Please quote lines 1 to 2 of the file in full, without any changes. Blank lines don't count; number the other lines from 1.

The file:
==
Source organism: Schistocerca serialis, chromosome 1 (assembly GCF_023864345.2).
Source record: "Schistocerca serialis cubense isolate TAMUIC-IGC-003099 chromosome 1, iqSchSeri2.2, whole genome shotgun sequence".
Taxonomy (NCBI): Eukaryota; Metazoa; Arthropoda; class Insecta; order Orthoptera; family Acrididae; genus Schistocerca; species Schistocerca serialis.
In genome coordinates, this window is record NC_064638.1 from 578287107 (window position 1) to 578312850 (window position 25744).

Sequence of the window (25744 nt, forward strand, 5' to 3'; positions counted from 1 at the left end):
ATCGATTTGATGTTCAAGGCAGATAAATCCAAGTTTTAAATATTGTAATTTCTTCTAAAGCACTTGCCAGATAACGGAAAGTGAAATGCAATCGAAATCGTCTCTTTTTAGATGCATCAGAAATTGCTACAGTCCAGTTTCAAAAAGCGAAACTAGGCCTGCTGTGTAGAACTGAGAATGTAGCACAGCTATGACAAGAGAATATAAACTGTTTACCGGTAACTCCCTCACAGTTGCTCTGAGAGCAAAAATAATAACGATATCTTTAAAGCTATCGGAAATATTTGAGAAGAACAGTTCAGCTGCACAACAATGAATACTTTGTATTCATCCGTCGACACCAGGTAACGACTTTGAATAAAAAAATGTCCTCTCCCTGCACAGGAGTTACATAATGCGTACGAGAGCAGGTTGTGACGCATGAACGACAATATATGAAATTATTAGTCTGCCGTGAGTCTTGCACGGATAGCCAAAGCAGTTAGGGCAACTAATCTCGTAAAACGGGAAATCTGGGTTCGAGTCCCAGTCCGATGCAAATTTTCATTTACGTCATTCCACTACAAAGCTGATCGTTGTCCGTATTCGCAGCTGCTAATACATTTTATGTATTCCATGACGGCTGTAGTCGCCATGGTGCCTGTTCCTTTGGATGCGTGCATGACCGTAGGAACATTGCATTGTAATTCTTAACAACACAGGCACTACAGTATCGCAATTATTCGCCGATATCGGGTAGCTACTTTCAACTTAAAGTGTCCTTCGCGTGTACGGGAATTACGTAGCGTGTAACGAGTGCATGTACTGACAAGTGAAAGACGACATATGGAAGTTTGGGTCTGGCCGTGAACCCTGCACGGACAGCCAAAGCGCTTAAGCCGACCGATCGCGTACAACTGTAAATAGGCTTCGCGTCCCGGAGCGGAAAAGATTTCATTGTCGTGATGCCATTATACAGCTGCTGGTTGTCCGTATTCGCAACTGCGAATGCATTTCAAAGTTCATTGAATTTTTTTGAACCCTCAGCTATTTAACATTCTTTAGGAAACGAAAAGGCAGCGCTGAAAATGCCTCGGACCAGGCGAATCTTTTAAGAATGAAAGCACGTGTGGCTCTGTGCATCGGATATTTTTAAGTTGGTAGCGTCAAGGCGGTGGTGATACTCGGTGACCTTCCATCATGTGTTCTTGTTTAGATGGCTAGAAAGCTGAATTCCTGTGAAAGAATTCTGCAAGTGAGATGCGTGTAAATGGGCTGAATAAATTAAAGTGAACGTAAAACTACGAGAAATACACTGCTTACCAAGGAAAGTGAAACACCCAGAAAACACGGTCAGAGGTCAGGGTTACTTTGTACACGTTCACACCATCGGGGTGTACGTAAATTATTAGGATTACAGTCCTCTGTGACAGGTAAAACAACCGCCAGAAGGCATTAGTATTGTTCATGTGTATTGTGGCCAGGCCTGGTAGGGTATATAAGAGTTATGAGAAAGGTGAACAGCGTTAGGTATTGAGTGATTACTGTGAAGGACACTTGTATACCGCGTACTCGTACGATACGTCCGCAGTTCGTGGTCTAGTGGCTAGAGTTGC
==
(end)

Source organism: Schistocerca serialis, chromosome 1 (assembly GCF_023864345.2).
Source record: "Schistocerca serialis cubense isolate TAMUIC-IGC-003099 chromosome 1, iqSchSeri2.2, whole genome shotgun sequence".